Israelis in Germany – Ideological Debates and Changing Identities

Three Question for Anthropologists Dr. Dani Kranz and Katja Harbi

A man with woolen hat and warm jacket in front of a graffiti

Photo: Katja Harbi

Our Academy programs regularly introduce new scholarship examining contemporary issues of migration and diversity. On May 4, University of Wuppertal anthropologists Dr. Dani Kranz and Katja Harbi will be presenting the results of the study they conducted, entitled Israeli Migration to Germany since 1990, with a lecture and show of photographs at the Jewish Museum Berlin. The research was largely about these immigrants’ identities and the significance of the Shoah for their lives in Germany, as well as the political and ideological debates occurring around them in Israel and Germany. We put three questions to the two anthropologists in advance of their presentation:

Dear Dani Kranz,
Research on Israelis in Germany is usually based exclusively in Berlin, the city with the most Israeli immigrants. For your study you conducted numerous interviews with Israeli Jews who live in a variety of German cities. Do the Israelis in Cologne and Munich, for instance, differ notably from those in Berlin?

Israelis reflect the general population of the cities in which they live. Berlin is a very young city, so the Israelis here are mostly younger. Many are single and looking to find themselves. Israelis in the other large cities often come to Germany with a clear goal, whether a specific course of study or to pursue a concrete job. On the other hand the Israelis who live in “the provinces” immigrate here for professional or lifestyle reasons, though sometimes also for love.

In the media there’s a lot of information circulating about how many Israelis are currently living in Germany. Some reckon their number to be around 17,000, others say it’s closer to 30,000. Is the wide range in estimates due to a lack of statistical data or is there another cause?

You have to understand the various, and usually much too high, statistical estimates of Israelis in Germany in the context of the trio of German/Jewish/Israeli history in Germany as well as of Israel’s Zionist ethos. From a German perspective, Israelis are particularly interesting migrants since they’re also Jews and their immigration can be interpreted as a completion of the reconciliation process with the Jewish people. From an Israeli perspective though, every Jew who emigrates from Israel is a loss. Thus migration takes on — oppositional — ideological significance in both countries.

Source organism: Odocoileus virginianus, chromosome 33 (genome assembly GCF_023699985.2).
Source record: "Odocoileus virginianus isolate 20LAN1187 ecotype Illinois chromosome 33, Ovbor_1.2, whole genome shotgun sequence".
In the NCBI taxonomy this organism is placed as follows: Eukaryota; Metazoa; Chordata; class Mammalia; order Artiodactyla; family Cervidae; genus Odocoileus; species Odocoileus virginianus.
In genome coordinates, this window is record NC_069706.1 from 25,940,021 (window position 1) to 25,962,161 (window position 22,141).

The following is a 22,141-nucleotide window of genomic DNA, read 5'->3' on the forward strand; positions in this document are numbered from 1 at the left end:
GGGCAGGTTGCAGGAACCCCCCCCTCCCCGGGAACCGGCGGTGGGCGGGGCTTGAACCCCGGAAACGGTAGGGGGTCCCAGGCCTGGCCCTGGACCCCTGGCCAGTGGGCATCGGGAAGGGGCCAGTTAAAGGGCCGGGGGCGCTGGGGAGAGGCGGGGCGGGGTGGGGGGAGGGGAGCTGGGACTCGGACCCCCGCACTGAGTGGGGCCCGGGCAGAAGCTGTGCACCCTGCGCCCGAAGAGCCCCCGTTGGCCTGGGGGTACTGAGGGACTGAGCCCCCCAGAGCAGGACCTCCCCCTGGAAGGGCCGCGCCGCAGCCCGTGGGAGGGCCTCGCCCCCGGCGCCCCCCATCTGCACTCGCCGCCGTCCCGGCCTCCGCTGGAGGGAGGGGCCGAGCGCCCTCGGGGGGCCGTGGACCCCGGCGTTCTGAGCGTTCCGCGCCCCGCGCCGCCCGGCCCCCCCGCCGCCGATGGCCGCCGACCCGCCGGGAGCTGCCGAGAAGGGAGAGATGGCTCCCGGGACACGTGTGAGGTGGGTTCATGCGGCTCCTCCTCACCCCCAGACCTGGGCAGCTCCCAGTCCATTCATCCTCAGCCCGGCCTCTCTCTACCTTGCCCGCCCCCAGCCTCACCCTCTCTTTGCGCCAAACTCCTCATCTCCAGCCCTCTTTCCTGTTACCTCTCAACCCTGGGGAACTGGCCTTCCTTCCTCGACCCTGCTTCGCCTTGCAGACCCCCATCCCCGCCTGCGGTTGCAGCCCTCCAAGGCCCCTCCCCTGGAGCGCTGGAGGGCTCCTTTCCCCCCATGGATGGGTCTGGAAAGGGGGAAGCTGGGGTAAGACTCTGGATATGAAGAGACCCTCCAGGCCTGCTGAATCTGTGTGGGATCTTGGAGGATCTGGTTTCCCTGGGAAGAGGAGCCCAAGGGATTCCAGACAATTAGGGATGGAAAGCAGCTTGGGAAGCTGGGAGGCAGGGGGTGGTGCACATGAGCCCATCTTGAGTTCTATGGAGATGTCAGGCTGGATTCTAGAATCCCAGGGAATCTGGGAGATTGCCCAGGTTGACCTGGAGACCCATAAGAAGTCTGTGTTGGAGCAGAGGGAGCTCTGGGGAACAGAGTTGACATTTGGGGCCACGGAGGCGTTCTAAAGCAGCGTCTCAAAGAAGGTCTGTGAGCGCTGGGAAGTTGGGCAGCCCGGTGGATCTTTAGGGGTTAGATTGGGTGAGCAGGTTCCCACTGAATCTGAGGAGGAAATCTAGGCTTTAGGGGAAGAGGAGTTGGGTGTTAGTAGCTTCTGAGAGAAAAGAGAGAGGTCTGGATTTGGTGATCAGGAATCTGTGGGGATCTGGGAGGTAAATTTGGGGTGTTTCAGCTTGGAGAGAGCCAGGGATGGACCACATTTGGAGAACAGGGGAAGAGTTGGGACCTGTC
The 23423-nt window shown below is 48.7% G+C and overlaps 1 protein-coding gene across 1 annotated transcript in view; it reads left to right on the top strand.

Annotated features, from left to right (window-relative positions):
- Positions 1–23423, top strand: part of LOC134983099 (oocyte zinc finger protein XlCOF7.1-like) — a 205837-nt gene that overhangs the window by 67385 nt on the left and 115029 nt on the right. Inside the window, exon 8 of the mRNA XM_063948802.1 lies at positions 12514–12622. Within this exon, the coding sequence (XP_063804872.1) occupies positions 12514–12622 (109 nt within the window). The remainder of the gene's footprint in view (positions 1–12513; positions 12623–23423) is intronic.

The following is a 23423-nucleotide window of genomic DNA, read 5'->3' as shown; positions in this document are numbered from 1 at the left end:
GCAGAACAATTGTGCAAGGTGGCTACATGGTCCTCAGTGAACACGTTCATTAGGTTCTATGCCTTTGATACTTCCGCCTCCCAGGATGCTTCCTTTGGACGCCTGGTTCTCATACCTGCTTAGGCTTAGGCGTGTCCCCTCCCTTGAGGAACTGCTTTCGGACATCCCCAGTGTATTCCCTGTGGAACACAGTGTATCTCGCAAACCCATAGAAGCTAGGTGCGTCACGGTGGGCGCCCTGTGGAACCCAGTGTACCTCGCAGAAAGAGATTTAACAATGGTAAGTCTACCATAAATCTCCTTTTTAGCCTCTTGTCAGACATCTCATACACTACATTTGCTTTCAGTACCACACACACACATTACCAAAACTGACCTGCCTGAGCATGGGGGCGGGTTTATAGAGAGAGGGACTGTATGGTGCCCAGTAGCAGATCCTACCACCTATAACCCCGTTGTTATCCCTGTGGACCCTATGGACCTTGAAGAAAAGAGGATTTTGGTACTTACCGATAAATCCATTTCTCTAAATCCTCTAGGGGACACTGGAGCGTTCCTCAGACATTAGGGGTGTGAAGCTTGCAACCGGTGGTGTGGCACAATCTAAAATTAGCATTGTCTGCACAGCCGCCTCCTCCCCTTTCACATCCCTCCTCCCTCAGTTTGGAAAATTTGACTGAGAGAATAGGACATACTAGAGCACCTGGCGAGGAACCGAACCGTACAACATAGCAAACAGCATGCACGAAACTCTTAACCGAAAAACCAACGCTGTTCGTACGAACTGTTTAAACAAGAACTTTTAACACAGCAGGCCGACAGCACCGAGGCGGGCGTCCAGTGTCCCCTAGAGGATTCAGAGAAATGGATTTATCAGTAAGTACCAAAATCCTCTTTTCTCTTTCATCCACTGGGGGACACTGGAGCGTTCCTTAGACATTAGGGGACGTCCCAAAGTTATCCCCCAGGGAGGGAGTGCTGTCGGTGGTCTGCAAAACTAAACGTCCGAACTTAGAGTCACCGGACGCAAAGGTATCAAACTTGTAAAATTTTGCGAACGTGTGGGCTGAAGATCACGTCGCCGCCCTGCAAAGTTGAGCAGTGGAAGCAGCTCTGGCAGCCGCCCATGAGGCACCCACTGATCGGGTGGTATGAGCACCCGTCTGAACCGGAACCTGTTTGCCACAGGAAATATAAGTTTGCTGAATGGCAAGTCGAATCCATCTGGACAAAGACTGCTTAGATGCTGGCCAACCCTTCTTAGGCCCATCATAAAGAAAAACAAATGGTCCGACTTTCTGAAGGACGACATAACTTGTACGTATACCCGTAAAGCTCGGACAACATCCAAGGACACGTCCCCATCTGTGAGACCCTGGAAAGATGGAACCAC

Dear Katja Harbi,
As part of the study on Israeli Jews in contemporary Germany, a series of photographs were taken of German-Jewish couples as well as other subjects. How did you come up with the idea of approaching this field with methods from visual anthropology?

Visual anthropology, photography for the most part here, affords new entry points into a complex field of research, which is unfortunately often filled with truisms. As a continuously accessible medium, photography allows us to find our bearings and then later, with a trained eye, to recognize social contexts and developments that weren’t always apparent in the initial phase. An advantage that even “thick description” — the full, contextual interpretation of situations and spaces — often cannot match. Photographs can be a productive medium in interviews too, where the question is about identity formation: it’s often exactly through pictures that someone’s line of thinking, values, and emotions come to light, aspects that might have gone unmentioned in a purely verbal interview.

The questions were posed by Dr. Alina Gromova (Academy Programs), who also enjoys working on contemporary Jewish life in Germany.

Further information on the event at:

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